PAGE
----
Plans for a 12-week consultation into creating a new combined fire authority for the Island and Hampshire look set to move ahead.
The Isle of Wight Council’s Cabinet is being asked to accept the detailed business case and give the green light for the consultation when it meets on 14 June.
The new body, if eventually approved, would bring together the governance of the Island’s fire authority – which is currently the council – and the Hampshire Fire Authority, which includes the Portsmouth and Southampton areas.
Following the consultation and Full Council consideration, the proposal for a combined authority will go before Cabinet to approve. The final decision will rest with the secretary of state.
Cabinet member for public protection, Councillor Tig Outlaw, said: “In March this year our Full Council accepted an outline business case for a combined fire authority but at that time we felt it was right and necessary to ensure the Isle of Wight community was presented with the detailed business case prior to consultation.
“This is the next stage in that process as we, and Hampshire, look at the case to combine the overall governance of our two authorities. No change to the current operations of our fire and rescue service is envisaged in this report.
“The Cabinet will now assess the comprehensive version and look to undertake a thorough 12 week consultation involving key stakeholders, including unions, town and parish councils and the Isle of Wight public.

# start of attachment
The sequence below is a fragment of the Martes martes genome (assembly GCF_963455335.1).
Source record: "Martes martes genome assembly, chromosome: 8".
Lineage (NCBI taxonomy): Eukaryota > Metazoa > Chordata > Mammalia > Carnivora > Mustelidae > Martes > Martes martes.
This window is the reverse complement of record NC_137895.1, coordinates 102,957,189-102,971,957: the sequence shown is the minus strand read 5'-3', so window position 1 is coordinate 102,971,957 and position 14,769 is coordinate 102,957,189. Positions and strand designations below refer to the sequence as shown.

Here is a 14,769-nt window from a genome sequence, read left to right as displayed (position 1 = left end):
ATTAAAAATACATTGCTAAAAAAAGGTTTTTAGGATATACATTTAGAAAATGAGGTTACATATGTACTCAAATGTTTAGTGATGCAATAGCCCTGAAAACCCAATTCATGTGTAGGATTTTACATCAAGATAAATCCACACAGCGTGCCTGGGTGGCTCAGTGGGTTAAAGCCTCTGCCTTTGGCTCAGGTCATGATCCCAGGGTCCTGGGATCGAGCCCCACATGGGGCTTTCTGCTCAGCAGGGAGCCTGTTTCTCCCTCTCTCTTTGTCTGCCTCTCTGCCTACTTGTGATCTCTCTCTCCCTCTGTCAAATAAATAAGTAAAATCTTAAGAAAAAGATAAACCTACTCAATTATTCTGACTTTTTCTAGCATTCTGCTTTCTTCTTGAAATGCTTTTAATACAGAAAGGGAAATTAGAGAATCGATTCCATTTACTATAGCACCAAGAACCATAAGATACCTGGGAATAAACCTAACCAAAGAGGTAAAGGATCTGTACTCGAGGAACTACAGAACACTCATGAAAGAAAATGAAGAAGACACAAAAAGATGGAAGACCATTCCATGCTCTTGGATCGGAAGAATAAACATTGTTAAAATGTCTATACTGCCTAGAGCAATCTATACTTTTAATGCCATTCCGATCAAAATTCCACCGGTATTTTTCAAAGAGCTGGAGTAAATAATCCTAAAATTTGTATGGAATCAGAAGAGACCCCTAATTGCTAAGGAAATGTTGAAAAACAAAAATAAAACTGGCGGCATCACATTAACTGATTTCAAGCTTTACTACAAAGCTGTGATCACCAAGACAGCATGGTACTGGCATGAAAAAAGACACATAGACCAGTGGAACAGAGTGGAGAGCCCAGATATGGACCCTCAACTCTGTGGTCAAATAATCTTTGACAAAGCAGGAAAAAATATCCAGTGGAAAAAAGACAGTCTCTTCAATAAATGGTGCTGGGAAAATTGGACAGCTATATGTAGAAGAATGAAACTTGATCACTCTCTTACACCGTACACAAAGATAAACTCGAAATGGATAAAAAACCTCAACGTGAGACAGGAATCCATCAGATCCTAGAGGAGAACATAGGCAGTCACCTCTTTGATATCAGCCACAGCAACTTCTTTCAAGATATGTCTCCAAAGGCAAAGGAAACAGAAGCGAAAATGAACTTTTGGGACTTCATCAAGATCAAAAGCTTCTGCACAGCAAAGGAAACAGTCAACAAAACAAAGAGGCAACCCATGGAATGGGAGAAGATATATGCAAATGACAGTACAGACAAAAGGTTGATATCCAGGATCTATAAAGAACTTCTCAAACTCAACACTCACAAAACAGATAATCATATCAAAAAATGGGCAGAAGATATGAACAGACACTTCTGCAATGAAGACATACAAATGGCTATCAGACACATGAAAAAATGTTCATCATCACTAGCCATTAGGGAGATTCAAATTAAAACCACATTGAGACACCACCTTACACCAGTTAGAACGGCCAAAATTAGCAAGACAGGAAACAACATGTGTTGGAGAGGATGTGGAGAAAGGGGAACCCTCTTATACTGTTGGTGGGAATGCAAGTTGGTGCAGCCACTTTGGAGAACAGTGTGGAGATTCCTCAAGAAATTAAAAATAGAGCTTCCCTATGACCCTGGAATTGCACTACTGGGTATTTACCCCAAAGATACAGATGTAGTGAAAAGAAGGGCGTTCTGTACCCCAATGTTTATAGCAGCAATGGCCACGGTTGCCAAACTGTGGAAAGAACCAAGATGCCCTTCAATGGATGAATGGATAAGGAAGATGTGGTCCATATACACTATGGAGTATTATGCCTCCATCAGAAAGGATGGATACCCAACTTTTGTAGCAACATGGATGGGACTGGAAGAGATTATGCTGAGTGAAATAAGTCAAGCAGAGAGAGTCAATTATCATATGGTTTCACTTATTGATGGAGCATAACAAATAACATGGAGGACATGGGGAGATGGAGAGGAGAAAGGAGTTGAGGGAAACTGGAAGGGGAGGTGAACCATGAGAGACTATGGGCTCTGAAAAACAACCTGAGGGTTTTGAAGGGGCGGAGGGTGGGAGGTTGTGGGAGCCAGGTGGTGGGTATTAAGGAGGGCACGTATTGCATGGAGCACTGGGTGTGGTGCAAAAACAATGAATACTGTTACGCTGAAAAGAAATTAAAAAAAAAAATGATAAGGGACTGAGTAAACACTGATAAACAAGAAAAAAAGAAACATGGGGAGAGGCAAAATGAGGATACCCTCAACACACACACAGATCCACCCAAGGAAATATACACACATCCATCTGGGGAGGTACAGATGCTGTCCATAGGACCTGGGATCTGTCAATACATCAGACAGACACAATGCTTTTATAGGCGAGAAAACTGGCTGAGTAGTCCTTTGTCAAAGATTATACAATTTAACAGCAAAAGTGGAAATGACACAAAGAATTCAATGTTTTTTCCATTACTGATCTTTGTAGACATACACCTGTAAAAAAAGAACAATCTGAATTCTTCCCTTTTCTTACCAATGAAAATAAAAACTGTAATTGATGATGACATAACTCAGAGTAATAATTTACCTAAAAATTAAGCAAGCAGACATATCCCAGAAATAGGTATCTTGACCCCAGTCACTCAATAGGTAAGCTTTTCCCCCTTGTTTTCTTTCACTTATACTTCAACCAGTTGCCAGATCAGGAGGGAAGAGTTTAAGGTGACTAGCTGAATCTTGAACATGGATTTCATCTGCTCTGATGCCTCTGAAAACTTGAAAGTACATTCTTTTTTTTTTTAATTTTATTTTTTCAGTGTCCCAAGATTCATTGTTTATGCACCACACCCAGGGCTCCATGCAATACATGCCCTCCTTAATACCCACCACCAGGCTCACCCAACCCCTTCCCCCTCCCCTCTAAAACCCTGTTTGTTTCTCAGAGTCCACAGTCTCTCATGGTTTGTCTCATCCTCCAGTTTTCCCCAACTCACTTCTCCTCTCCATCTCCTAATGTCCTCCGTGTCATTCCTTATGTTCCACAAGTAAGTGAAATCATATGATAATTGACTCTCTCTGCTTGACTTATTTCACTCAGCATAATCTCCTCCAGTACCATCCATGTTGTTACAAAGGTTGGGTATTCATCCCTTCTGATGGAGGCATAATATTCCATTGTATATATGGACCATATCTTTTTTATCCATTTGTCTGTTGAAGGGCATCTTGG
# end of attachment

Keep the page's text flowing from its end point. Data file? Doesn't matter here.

“This is about achieving what is best for our Island community, ensuring the future resilience of the service and the safety of our residents.
“We already have a strategic partnership agreement with Hampshire. This has brought improved capacity, shared expertise and significant career development opportunities for firefighters and officers. That current agreement comes to an end in 2020 and the proposed combined authority is the next potential step.”
Since the partnership began in 2015 there has been combined working between the Island and Hampshire in strategic leadership, fire control and mobilising, health and safety, fleet and equipment maintenance, and other areas.
“This new comprehensive business case explores the risks and benefits of a new combined authority, with public safety paramount alongside a focus on efficiency, effectiveness and economic factors,” said Councillor Outlaw.
“The report suggests a combined authority would improve levels of service, including in key preventative areas such as community and business safety initiatives. It would enhance capacity and help toward future improvements and development. This consultation will now give us the opportunity to listen to our community’s views on the proposal.”
If approved by the council’s Cabinet, the consultation would begin during the summer, with a similar process taking place in Hampshire. A report back on the findings would be due in the autumn.